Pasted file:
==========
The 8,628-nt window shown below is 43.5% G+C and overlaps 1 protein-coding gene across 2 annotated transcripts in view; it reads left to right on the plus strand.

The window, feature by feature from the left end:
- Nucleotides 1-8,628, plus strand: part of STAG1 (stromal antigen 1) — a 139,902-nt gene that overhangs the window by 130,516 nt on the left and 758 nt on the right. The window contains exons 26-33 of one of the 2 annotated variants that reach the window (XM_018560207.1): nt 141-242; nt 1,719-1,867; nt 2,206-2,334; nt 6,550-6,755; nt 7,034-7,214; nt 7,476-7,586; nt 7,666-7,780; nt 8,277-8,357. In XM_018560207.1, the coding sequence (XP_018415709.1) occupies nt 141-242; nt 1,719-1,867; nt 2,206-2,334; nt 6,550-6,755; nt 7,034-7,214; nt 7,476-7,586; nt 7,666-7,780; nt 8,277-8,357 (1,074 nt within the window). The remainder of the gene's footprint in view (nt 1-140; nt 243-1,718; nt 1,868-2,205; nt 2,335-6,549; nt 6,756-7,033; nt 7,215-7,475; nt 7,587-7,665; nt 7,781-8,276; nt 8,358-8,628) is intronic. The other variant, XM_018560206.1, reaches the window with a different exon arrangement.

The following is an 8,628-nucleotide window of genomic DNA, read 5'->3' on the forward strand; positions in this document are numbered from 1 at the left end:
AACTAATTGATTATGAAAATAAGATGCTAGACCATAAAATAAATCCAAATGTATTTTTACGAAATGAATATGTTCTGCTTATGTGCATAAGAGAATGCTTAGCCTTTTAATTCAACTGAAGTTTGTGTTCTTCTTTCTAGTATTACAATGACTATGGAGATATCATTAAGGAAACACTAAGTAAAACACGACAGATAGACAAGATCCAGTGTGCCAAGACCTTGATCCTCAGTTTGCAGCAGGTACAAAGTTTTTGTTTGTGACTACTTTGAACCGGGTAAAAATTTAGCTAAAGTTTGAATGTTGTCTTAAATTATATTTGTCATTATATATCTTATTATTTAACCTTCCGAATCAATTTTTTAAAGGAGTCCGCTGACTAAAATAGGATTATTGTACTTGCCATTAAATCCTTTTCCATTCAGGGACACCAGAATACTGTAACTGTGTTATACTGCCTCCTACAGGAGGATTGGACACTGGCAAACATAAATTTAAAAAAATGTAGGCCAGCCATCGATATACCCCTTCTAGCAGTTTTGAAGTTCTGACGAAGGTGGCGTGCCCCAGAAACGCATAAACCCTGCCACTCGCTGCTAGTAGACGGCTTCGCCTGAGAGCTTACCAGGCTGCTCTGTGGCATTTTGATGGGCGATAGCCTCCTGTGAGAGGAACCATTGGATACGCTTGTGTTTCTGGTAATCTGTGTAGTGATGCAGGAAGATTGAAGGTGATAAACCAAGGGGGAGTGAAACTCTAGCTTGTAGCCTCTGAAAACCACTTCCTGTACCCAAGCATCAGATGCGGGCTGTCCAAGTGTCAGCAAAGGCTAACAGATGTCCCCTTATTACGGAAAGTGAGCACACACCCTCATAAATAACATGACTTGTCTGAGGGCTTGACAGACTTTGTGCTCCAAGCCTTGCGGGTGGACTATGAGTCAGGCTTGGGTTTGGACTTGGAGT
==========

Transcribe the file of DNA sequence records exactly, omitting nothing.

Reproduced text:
The 8,628-nt window shown below is 43.5% G+C and overlaps 1 protein-coding gene across 2 annotated transcripts in view; it reads left to right on the plus strand.

The window, feature by feature from the left end:
- Nucleotides 1-8,628, plus strand: part of STAG1 (stromal antigen 1) — a 139,902-nt gene that overhangs the window by 130,516 nt on the left and 758 nt on the right. The window contains exons 26-33 of one of the 2 annotated variants that reach the window (XM_018560207.1): nt 141-242; nt 1,719-1,867; nt 2,206-2,334; nt 6,550-6,755; nt 7,034-7,214; nt 7,476-7,586; nt 7,666-7,780; nt 8,277-8,357. In XM_018560207.1, the coding sequence (XP_018415709.1) occupies nt 141-242; nt 1,719-1,867; nt 2,206-2,334; nt 6,550-6,755; nt 7,034-7,214; nt 7,476-7,586; nt 7,666-7,780; nt 8,277-8,357 (1,074 nt within the window). The remainder of the gene's footprint in view (nt 1-140; nt 243-1,718; nt 1,868-2,205; nt 2,335-6,549; nt 6,756-7,033; nt 7,215-7,475; nt 7,587-7,665; nt 7,781-8,276; nt 8,358-8,628) is intronic. The other variant, XM_018560206.1, reaches the window with a different exon arrangement.

The following is an 8,628-nucleotide window of genomic DNA, read 5'->3' on the forward strand; positions in this document are numbered from 1 at the left end:
AACTAATTGATTATGAAAATAAGATGCTAGACCATAAAATAAATCCAAATGTATTTTTACGAAATGAATATGTTCTGCTTATGTGCATAAGAGAATGCTTAGCCTTTTAATTCAACTGAAGTTTGTGTTCTTCTTTCTAGTATTACAATGACTATGGAGATATCATTAAGGAAACACTAAGTAAAACACGACAGATAGACAAGATCCAGTGTGCCAAGACCTTGATCCTCAGTTTGCAGCAGGTACAAAGTTTTTGTTTGTGACTACTTTGAACCGGGTAAAAATTTAGCTAAAGTTTGAATGTTGTCTTAAATTATATTTGTCATTATATATCTTATTATTTAACCTTCCGAATCAATTTTTTAAAGGAGTCCGCTGACTAAAATAGGATTATTGTACTTGCCATTAAATCCTTTTCCATTCAGGGACACCAGAATACTGTAACTGTGTTATACTGCCTCCTACAGGAGGATTGGACACTGGCAAACATAAATTTAAAAAAATGTAGGCCAGCCATCGATATACCCCTTCTAGCAGTTTTGAAGTTCTGACGAAGGTGGCGTGCCCCAGAAACGCATAAACCCTGCCACTCGCTGCTAGTAGACGGCTTCGCCTGAGAGCTTACCAGGCTGCTCTGTGGCATTTTGATGGGCGATAGCCTCCTGTGAGAGGAACCATTGGATACGCTTGTGTTTCTGGTAATCTGTGTAGTGATGCAGGAAGATTGAAGGTGATAAACCAAGGGGGAGTGAAACTCTAGCTTGTAGCCTCTGAAAACCACTTCCTGTACCCAAGCATCAGATGCGGGCTGTCCAAGTGTCAGCAAAGGCTAACAGATGTCCCCTTATTACGGAAAGTGAGCACACACCCTCATAAATAACATGACTTGTCTGAGGGCTTGACAGACTTTGTGCTCCAAGCCTTGCGGGTGGACTATGAGTCAGGCTTGGGTTTGGACTTGGAGT